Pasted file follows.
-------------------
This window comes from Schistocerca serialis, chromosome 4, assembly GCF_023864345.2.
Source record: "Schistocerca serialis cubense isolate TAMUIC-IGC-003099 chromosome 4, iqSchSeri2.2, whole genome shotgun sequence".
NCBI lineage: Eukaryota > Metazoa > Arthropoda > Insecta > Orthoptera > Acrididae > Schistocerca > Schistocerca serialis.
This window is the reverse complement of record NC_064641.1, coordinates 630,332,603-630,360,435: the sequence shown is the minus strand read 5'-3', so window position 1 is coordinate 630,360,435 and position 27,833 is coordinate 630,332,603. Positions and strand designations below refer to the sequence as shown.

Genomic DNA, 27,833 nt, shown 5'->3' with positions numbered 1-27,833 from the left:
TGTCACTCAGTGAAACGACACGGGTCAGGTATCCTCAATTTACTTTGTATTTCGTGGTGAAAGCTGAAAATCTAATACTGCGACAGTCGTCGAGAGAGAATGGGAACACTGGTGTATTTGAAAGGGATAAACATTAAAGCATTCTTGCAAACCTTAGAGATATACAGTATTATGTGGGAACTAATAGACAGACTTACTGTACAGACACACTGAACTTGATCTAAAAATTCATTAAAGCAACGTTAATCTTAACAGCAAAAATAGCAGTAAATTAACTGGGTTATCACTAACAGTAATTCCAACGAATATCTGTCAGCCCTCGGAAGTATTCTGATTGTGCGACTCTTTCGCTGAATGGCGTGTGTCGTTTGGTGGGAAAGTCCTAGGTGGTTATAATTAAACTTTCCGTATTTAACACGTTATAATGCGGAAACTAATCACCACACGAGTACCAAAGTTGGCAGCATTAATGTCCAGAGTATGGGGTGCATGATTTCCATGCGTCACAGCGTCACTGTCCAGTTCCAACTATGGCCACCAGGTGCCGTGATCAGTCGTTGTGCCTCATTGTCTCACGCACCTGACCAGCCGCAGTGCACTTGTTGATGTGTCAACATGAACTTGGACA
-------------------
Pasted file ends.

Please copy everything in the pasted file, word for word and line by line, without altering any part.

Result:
This window comes from Schistocerca serialis, chromosome 4, assembly GCF_023864345.2.
Source record: "Schistocerca serialis cubense isolate TAMUIC-IGC-003099 chromosome 4, iqSchSeri2.2, whole genome shotgun sequence".
NCBI lineage: Eukaryota > Metazoa > Arthropoda > Insecta > Orthoptera > Acrididae > Schistocerca > Schistocerca serialis.
This window is the reverse complement of record NC_064641.1, coordinates 630,332,603-630,360,435: the sequence shown is the minus strand read 5'-3', so window position 1 is coordinate 630,360,435 and position 27,833 is coordinate 630,332,603. Positions and strand designations below refer to the sequence as shown.

Genomic DNA, 27,833 nt, shown 5'->3' with positions numbered 1-27,833 from the left:
TGTCACTCAGTGAAACGACACGGGTCAGGTATCCTCAATTTACTTTGTATTTCGTGGTGAAAGCTGAAAATCTAATACTGCGACAGTCGTCGAGAGAGAATGGGAACACTGGTGTATTTGAAAGGGATAAACATTAAAGCATTCTTGCAAACCTTAGAGATATACAGTATTATGTGGGAACTAATAGACAGACTTACTGTACAGACACACTGAACTTGATCTAAAAATTCATTAAAGCAACGTTAATCTTAACAGCAAAAATAGCAGTAAATTAACTGGGTTATCACTAACAGTAATTCCAACGAATATCTGTCAGCCCTCGGAAGTATTCTGATTGTGCGACTCTTTCGCTGAATGGCGTGTGTCGTTTGGTGGGAAAGTCCTAGGTGGTTATAATTAAACTTTCCGTATTTAACACGTTATAATGCGGAAACTAATCACCACACGAGTACCAAAGTTGGCAGCATTAATGTCCAGAGTATGGGGTGCATGATTTCCATGCGTCACAGCGTCACTGTCCAGTTCCAACTATGGCCACCAGGTGCCGTGATCAGTCGTTGTGCCTCATTGTCTCACGCACCTGACCAGCCGCAGTGCACTTGTTGATGTGTCAACATGAACTTGGACA